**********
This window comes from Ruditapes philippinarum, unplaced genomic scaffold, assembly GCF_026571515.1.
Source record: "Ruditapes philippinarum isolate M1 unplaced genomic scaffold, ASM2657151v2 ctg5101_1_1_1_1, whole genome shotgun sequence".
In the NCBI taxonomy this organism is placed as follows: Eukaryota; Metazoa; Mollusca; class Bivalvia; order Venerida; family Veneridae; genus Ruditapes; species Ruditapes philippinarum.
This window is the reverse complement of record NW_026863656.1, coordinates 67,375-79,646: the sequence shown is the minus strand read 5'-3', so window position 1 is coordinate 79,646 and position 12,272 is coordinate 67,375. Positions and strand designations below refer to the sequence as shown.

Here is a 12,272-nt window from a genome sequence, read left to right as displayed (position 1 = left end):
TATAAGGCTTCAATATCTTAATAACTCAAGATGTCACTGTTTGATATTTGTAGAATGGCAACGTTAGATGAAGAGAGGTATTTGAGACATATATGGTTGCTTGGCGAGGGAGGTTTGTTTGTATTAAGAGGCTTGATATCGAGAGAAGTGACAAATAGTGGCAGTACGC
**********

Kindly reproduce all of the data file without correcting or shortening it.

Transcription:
This window comes from Ruditapes philippinarum, unplaced genomic scaffold, assembly GCF_026571515.1.
Source record: "Ruditapes philippinarum isolate M1 unplaced genomic scaffold, ASM2657151v2 ctg5101_1_1_1_1, whole genome shotgun sequence".
In the NCBI taxonomy this organism is placed as follows: Eukaryota; Metazoa; Mollusca; class Bivalvia; order Venerida; family Veneridae; genus Ruditapes; species Ruditapes philippinarum.
This window is the reverse complement of record NW_026863656.1, coordinates 67,375-79,646: the sequence shown is the minus strand read 5'-3', so window position 1 is coordinate 79,646 and position 12,272 is coordinate 67,375. Positions and strand designations below refer to the sequence as shown.

Here is a 12,272-nt window from a genome sequence, read left to right as displayed (position 1 = left end):
TATAAGGCTTCAATATCTTAATAACTCAAGATGTCACTGTTTGATATTTGTAGAATGGCAACGTTAGATGAAGAGAGGTATTTGAGACATATATGGTTGCTTGGCGAGGGAGGTTTGTTTGTATTAAGAGGCTTGATATCGAGAGAAGTGACAAATAGTGGCAGTACGC